After a state senator shoots down a West Baltimore skatepark, supporters push back
Is the funding needed for other priorities, as Antonio Hayes says? Or are grudges and gamesmanship derailing a political maverick’s worthy plan?
Above: Senator Antonio Hayes rejects Stephanie Murdock’s outstretched hand on his way into Matthew Henson Elementary School. At right, Doc Cheatham with petitions showing support for a skatepark that Hayes opposes. (Fern Shen)
State Senator Antonio Hayes has publicly mocked the advocates of a proposed skatepark at Easterwood Park – longtime community leader Marvin L. “Doc” Cheatham Sr. and Skatepark of Baltimore President Stephanie Murdock.
For more than five years, Cheatham and Murdock have been working on the project, arguing that such an amenity is overdue in a majority Black city whose only public skateparks are located predominantly in white neighborhoods.
After Hayes abruptly terminated funding for the project – which had snagged city and state funds and been greenlighted by the Recreation and Parks Department – the senator was asked, why?
“This is something Doc has created in his head that the community wants [this] as a matter of equity,” Hayes told Baltimore magazine.
Hayes asserted that no one who lives around Easterwood Park, located at Baker and Bentalou streets on the city’s westside, supports building the skatepark.
And he went on to say, “If skatepark backers were given 24 hours, they couldn’t find 10 supporters who live within two blocks of the park.”
“We took offense to that,” Cheatham said as he and Murdock announced that they had met – and exceeded – Hayes’ challenge.
In just two hours on October 8, a Saturday, they got 243 signatures from the greater Easterwood neighborhood, including more than 70 from within a two block radius from the proposed location for the skatepark.
“That shows how interested people are,” Cheatham told reporters on the steps outside Matthew A. Henson Elementary School on Wednesday.
Just then, Hayes came walking up Baker Street to the school, where a meeting of the Matthew A. Henson Neighborhood Association was about to take place.
Murdock reached out to shake Hayes’ hand, but he walked past her without reciprocating, leaving her hand dangling in the air.
“We’d like to hand you a copy of this document,” Cheatham called out to Hayes.
But the 40th District senator kept walking and entered the school building.
A Done Deal Undone?
The frosty encounter captured the tone of the impasse that is stalling a project that, until July, had been on track to be completed by the end of this year.
The city allocated $300,000 in the fiscal 2020 budget to explore the potential for building a skateboard facility at Easterwood Park, among other tasks.
In FY 2022, the city earmarked $850,000 to build the skatepark. Of that total, $350,000 came from city capital funds, and $500,000 came from state bond money.
An upbeat story about the project appeared in the Washington Post in 2021. It quoted Reginald Moore, director of Baltimore City Recreation and Parks (BCRP), calling the skatepark “a fun amenity for everyone to enjoy” and treating the plan as a done deal.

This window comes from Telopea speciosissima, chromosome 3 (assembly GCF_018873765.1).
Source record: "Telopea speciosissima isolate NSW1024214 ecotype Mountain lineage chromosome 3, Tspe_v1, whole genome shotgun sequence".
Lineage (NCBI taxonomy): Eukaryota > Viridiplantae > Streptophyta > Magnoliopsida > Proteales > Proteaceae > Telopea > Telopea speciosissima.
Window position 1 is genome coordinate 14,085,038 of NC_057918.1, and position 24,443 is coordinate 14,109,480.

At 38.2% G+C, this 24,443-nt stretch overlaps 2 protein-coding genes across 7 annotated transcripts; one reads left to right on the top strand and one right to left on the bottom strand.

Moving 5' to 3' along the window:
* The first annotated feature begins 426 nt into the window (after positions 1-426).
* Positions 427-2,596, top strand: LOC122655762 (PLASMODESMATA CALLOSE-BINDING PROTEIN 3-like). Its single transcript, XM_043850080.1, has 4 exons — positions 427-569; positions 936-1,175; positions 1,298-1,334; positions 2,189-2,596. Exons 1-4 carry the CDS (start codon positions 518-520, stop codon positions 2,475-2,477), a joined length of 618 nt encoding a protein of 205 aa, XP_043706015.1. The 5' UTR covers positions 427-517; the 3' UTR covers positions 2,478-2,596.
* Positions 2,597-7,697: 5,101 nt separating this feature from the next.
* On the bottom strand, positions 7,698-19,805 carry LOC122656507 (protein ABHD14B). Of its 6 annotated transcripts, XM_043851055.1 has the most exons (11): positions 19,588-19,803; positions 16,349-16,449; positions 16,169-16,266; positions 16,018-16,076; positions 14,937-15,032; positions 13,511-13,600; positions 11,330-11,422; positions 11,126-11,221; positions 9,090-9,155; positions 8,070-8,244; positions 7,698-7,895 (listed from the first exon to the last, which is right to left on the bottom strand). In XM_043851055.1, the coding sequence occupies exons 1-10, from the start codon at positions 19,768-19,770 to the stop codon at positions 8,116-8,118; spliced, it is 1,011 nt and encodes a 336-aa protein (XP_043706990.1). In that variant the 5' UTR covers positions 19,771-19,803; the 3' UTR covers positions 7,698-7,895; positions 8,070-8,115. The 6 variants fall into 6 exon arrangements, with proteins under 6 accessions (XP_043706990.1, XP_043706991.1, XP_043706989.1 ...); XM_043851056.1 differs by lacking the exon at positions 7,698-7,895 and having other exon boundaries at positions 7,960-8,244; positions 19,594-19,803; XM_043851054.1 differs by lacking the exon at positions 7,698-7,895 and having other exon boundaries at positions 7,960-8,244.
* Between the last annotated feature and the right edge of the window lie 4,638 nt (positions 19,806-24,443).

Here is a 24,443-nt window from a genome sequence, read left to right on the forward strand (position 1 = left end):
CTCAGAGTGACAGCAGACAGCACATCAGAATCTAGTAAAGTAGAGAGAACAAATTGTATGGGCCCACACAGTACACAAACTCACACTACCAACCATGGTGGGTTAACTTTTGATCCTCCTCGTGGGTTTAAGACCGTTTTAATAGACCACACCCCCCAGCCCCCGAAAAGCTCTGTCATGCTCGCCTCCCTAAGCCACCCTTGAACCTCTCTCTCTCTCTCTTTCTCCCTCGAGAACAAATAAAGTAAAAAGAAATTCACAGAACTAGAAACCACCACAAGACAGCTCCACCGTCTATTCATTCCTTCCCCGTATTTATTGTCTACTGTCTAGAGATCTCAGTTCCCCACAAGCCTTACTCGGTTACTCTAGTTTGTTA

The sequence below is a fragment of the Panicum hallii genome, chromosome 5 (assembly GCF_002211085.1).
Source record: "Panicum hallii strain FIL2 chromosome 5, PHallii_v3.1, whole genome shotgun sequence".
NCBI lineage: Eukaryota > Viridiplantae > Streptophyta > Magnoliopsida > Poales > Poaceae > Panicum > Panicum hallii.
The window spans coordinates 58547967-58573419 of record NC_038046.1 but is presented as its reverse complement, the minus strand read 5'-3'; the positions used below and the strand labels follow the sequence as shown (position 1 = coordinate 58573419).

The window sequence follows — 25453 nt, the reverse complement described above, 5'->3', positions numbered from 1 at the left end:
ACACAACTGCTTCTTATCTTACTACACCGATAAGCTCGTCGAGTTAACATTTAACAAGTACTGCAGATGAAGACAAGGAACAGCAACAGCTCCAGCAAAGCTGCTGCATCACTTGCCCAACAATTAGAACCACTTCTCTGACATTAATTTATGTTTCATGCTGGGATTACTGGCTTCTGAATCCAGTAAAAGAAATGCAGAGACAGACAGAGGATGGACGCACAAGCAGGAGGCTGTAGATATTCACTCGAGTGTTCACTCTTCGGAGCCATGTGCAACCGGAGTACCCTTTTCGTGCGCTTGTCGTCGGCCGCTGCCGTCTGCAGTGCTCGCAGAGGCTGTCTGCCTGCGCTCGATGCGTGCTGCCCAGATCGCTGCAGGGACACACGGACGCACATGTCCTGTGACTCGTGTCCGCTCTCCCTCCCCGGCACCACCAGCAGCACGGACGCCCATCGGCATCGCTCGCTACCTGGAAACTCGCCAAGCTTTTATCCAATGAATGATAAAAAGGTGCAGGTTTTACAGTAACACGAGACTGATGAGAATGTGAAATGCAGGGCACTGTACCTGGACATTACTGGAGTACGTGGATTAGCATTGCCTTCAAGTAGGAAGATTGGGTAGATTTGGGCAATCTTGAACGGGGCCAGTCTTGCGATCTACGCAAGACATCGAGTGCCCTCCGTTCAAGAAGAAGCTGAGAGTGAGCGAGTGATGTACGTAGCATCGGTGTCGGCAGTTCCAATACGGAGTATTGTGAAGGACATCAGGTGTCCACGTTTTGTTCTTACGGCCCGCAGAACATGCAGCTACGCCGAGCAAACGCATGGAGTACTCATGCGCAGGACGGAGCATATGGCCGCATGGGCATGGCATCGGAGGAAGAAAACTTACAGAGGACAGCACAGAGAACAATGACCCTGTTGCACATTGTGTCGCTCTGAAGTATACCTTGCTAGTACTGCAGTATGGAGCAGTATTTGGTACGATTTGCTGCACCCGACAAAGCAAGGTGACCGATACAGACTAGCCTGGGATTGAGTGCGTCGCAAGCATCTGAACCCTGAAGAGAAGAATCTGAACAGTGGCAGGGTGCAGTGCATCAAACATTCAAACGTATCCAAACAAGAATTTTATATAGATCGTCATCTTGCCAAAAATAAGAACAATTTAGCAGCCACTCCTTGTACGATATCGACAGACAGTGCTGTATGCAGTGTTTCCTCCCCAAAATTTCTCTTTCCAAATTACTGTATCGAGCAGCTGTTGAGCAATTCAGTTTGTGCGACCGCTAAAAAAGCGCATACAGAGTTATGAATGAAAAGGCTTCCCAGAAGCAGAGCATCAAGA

Then, in July 2022, Cheatham and Murdock were called to a meeting with BCRP officials who informed them that the city no longer planned to build the skatepark and would instead use the money only for improvements to existing features at the park.
• Building a skatepark in West Baltimore is all about equity and the right to have fun (10/3/22)
“We were completely blindsided,” Murdock told The Brew.
She ticked off the indicators that the project had been moving forward, including years of back and forth with the city to plan the skatepark and identify the best site for it.
Murdock and Cheatham had initially suggested various small lots, but BCRP officials themselves proposed the higher profile Easterwood Park location.
Hayes himself, in 2019, had written a letter in support of a grant application for the project.
So what changed?
“My best guess is petty political games,” Murdock says.
Asked about the signatures gathered by Cheatham that vastly exceeded his challenge, Hayes had this response:
“The first phase and current available funding for Easterwood Park will be prioritized to address the immediate hazardous safety concerns that exist in the park,” he told The Brew.
Asked why Rec & Parks was now dropping its original plan to move forward with both a skatepark and general park upgrades, Hayes said:
“The change will hopefully not require the removal of approximately a half dozen trees and relocation of one of two basketball courts,” going on to indicate that skatepark boosters must now seek new funding.
“Addressing immediate hazardous safety concerns in the first phase allows the opportunity to contemplate a skateboard park in subsequent funding opportunities,” he added.
Murdock says she and Cheatham will deliver the petition signatures to Mayor Brandon Scott (as well as to Hayes) in hopes that the mayor will save the project’s funding and allow Rec & Parks to carry out a project it once embraced.
“We need to get this plan back on track,” she said.
Opposed by Fraternity
At the Wednesday press conference, reporters tried to get to the bottom of the controversy, asking who in the community opposes the skatepark?